A gorilla went bananas on Thursday, cracking a glass pane in his enclosure at the zoo in front of a camera-wielding family.

Since then, more than 3 million people have watched the Cave family video of the 20-year-old silverback, a 375-pound male named Kijito, charge at the glass at the Henry Doorly Zoo & Aquarium.

Zoo officials said that the strength of the glass at the Hubbard Gorilla Valley meant that no one was ever in danger. But the incident was enough to scare the Caves — and those who watched their video.

Mechanic Kevin Cave, 35, was at the zoo Thursday morning with his wife, two daughters and other family members when he noticed the gorilla acting strange. He said a zookeeper told him that Kijito had already been in a fight and was trying to assert his dominance over other males.

“He was just staring at me. I said, ‘He’s going to do something crazy.’ ”

The two made eye contact. The gorilla started to charge the glass, but stopped short. Then, as Cave’s 7-year-old daughter mimicked a chest-beating motion, smiling at another gorilla, Kijito walked to the top of a hill and, well, went ape.

He threw his black-and-gray body at the glass, pounding his fists. The thick glass cracked, with fissures spread across half of the pane.

The Caves ran away.

“My 7-year-old daughter, she was actually crying,” Cave said in an interview. “I think she was more scared because we were all running.”

Cave uploaded the 12-second clip to YouTube and shared it on Reddit. By Friday, it had gone viral.

At the zoo, plywood covers the cracked pane of glass from the spectator side. Dan Cassidy, general curator at the zoo, said the covering will be up for a couple of weeks until new custom glass is installed. The zoo already has ordered the glass from a local company, and Cassidy said the cost is about the price of a used car.

Glass in the zoo’s enclosures can crack for a variety of reasons, Cassidy said. Occasionally, panes will break as the building settles or because of stress over years. This time, Kijito delivered the final blow.

Cassidy said it’s unlikely that Kijito was trying to attack anyone. Gorillas pound on the glass almost every day.

“Sometimes they like to make a lot of noise and show how tough they are.”

The window has three panes of glass, each a half-inch thick, and Kijito’s blow cracked only one of them. The zoo did not close the exhibit, nor did it punish the gorilla.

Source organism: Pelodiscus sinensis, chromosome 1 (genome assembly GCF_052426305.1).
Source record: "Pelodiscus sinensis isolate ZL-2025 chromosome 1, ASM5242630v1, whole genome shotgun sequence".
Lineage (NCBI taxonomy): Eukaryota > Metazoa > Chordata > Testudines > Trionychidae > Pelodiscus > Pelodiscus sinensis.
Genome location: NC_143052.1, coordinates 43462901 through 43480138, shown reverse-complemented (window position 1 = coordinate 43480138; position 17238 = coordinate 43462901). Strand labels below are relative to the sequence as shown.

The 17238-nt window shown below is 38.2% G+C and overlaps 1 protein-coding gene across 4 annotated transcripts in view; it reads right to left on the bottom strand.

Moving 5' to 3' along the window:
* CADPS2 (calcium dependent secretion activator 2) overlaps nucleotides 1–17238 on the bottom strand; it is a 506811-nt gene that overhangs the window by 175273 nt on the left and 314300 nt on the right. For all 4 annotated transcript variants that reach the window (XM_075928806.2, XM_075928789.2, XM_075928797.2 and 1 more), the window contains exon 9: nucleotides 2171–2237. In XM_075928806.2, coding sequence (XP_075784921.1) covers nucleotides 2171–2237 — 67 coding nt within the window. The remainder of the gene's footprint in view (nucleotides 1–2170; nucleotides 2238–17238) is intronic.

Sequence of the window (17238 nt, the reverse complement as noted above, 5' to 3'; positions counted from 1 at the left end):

Craig Stanford, a primatologist and co-director of the Jane Goodall Research Center at the University of Southern California, didn’t notice anything unusual about Kijito’s behavior when he watched the clip.

“The only unique aspect was that this time the glass broke,” he said in an email. “It could honestly be anything from anger to play — behavior from anxiety to pure pleasure.”

Gorillas have broken glass at the zoo before.

Omahan Lizz Jamieson, 28, contacted the newspaper to say that she saw a silverback named Tambo charge the glass at an indoor gorilla display in March 2011, also cracking the pane.

“I thought I could feel (the crack) all the way through,” she said of putting her hand up to the glass. “... I remember thinking, if he hits this again, it’s going to break.”

Cassidy said an animal has never broken through the glass and escaped.

“There have been cases where they hit it just right and it does break. But, again, we’ve never had an escape here. There is no reason to think that it is not safe. I wouldn’t be standing here if it wasn’t.”

After the incident Thursday, the Caves cooled down and then moved on to the petting zoo. Cave said he never felt as though his family’s safety was at risk.

When he got home, Cave posted the video first to Facebook, then YouTube and Reddit. When he went to sleep about 1 a.m. Friday, it had about 50,000 views. By Friday evening, the video had surpassed 3.2 million views.

In a comment on Reddit, Cave shared a snippet of what the family was talking about before Kijito charged.

“Shortly before this, we were telling the kids they (the gorillas) could not break (the glass). They will never believe us again.”

Contact the writer: 402-444-1734, chris.peters@owh.com, twitter.com/_ChrisPeters

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